Archive for February 17th, 2018

Privacy issues arising from technology often share more or less a similar story. A technology is usually developed with simple intentions to enhance a feature or perform a modest task. The fittest of those technologies survive to serve a wide set of users. However, as more information is logged and transmitted, a growing concern over privacy surfaces until that privacy issue devours the once simple technology. We have observed too many of these stories. Notably, each of the social networking sites that took turns in popularity were developed as a means to host personal opinions and connections. That never changed, except the discussion around privacy infringements exploded and profoundly affected the direction of the sites. The baton for the next debate seems to be handed over to On-Board Diagnostics (OBD). OBD is a device that is placed behind driver dashboards for the sake of collecting data on the car, such as whether or not tire pressure is low. But more features have been added with more to come. Addition of entertainment systems, cameras, and navigation devices contribute richer layers of data onto the OBD.

Originally developed to track maintenance information and later gas emissions, OBD is attracting mounting concern in its expanding capability to inflict some serious privacy violations. Much like the social network sites, OBD is becoming a lucrative source of rich data. In the case with cars, insurance agencies, advertisers, manufacturers, governments, and hackers all have an interest in the data contained in the OBD. For example, some insurance companies have used information from OBD to measure driving distance to determine discounts to drivers with low mileage. And other insurance companies are issuing monetary incentives for customers to submit information from their OBD. Manufactures can use the information to improve their cars and services. And governments can monitor and regulate traffic and gas emissions with the information. Advertisers can be guided with the information as well. Of course, the distribution of information to insurers and marketers seem trivial when you weigh the harm in a possible hacking incident.

As more OBDs are being loaded with internet connectivity functions, the vulnerability may be worsening. The types of information are no longer limited to whether or not your tires are low in pressure. More personal information such as your preference of music, number of passengers, and real time location. Location data can be used to infer your home address, school or office, choice of supermarkets, and maybe even your religious views or night life habits. Cameras in and around the vehicles can supply streaming videos as well. While each of these devices are useful in enhancing driver and passenger experiences, the privacy and security concerns are indeed alarming. Moreover, OBD loaded on a “smart” car can collect more information more accurately, and share the information faster with a wider audience. Unlike those of smartphones, however, developers of smart cars face bigger challenges in keeping up with the rapid technological evolution. Also, even if choices were offered to turn off features of the OBD, many of them are still likely to remain on as safety concerns may override privacy concerns. The question of ownership of the information is also debated in the absence of clear rules and regulations.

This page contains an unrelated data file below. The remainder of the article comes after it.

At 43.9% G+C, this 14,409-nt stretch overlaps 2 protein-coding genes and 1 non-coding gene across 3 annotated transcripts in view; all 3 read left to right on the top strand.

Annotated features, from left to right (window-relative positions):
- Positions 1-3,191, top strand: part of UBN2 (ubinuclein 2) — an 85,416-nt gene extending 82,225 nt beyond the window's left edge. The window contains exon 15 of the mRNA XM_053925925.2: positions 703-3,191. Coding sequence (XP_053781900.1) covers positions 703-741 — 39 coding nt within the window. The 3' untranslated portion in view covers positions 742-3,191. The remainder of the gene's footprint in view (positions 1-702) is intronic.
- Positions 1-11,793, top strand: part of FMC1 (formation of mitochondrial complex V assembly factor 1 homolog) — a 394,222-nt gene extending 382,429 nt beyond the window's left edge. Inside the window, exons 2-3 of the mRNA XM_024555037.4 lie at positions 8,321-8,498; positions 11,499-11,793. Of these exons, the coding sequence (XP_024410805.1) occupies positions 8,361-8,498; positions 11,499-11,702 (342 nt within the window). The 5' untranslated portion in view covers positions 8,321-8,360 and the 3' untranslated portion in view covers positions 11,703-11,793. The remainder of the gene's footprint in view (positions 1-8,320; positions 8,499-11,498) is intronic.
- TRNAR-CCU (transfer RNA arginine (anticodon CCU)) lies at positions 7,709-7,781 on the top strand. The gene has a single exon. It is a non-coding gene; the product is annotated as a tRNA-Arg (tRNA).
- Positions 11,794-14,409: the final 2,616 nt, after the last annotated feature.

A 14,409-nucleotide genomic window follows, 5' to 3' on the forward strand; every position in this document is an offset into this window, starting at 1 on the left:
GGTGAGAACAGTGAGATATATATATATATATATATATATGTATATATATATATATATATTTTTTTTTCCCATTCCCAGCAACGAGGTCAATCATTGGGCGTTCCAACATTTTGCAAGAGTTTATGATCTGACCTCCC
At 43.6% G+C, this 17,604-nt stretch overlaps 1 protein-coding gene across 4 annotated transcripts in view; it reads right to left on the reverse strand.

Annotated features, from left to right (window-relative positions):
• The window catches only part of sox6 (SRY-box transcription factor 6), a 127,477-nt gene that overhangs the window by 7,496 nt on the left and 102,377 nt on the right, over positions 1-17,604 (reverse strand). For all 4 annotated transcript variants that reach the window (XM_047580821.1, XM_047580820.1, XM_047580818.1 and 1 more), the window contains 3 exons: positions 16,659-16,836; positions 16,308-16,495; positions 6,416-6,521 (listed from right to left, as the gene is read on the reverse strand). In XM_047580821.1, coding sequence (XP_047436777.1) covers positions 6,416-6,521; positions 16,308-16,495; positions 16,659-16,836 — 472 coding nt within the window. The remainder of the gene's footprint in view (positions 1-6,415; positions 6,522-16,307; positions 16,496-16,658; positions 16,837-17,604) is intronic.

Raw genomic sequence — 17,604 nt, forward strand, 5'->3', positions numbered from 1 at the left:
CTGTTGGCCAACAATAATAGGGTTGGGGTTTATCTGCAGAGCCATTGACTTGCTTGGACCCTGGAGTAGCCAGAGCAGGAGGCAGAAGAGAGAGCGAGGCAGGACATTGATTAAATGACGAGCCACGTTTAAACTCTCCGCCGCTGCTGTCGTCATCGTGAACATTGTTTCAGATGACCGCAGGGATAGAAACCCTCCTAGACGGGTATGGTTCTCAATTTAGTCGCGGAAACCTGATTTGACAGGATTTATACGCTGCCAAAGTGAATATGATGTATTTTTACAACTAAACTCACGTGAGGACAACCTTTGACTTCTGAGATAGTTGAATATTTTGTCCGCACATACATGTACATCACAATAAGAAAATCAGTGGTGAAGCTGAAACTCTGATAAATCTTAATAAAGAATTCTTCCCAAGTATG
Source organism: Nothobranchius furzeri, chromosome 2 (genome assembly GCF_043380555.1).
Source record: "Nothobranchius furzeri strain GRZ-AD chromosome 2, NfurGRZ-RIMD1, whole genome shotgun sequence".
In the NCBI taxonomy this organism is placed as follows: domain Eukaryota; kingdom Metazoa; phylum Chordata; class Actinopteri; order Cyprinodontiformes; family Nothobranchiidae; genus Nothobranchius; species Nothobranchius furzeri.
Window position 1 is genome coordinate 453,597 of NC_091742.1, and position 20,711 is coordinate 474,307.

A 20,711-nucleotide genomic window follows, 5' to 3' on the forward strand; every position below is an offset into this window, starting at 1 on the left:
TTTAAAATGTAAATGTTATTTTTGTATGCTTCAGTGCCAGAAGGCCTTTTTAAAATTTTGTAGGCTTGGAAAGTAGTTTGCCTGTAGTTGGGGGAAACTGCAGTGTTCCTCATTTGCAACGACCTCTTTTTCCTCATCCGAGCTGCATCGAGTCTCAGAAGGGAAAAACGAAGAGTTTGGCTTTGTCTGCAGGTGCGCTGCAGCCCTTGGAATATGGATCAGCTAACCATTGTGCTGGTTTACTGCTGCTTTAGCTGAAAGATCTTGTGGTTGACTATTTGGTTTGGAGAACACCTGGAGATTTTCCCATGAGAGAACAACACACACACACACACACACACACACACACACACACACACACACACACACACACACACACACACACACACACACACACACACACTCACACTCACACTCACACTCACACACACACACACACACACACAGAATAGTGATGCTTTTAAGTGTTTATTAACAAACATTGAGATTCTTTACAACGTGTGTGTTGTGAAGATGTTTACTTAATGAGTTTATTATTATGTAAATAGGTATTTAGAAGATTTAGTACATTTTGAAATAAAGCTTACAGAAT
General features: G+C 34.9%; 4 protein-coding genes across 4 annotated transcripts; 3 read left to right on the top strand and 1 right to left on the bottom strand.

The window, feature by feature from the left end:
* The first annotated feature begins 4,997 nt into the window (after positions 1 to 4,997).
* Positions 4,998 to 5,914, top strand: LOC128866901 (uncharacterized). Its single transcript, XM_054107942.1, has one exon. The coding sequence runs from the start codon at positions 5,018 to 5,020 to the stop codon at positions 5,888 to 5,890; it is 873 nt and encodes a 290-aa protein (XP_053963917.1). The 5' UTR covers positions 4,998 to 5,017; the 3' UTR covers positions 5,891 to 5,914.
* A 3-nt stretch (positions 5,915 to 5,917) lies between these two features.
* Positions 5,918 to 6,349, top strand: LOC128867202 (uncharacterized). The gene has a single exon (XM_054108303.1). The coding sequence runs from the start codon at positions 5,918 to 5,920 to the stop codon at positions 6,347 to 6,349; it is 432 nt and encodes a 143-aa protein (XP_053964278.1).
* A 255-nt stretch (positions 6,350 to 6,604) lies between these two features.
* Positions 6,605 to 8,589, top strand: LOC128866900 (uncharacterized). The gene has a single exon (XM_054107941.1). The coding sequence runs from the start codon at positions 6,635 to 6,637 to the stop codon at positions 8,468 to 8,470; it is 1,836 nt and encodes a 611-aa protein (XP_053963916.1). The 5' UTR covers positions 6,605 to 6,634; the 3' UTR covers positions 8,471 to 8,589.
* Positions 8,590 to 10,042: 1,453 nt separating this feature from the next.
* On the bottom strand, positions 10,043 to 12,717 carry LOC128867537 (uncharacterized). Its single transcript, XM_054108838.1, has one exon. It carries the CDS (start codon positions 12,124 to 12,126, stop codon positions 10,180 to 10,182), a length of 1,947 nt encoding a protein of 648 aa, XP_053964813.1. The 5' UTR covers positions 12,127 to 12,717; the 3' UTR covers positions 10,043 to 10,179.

A collaborative effort involving governments, manufacturers, and cybersecurity professionals is needed to address the privacy and security concerns arising from OBD. In the United States, senators introduced a bill “Security and Privacy in Your Car Act of 2015” that reads cars to be “equipped with reasonable measures to protect against hacking attacks.” However, the bill is too ambiguous and will be difficult to enforce in a standardized way. Manufacturers, while acknowledging the possible risks associated with OBD, are not fully up to speed on the matter. Federal and state governments need to take leadership, with the cooperation of manufacturers and security professionals, to make sure safe and reliable automobiles are delivered to customers. How we collectively approach the issue will certainly affect what cost we pay.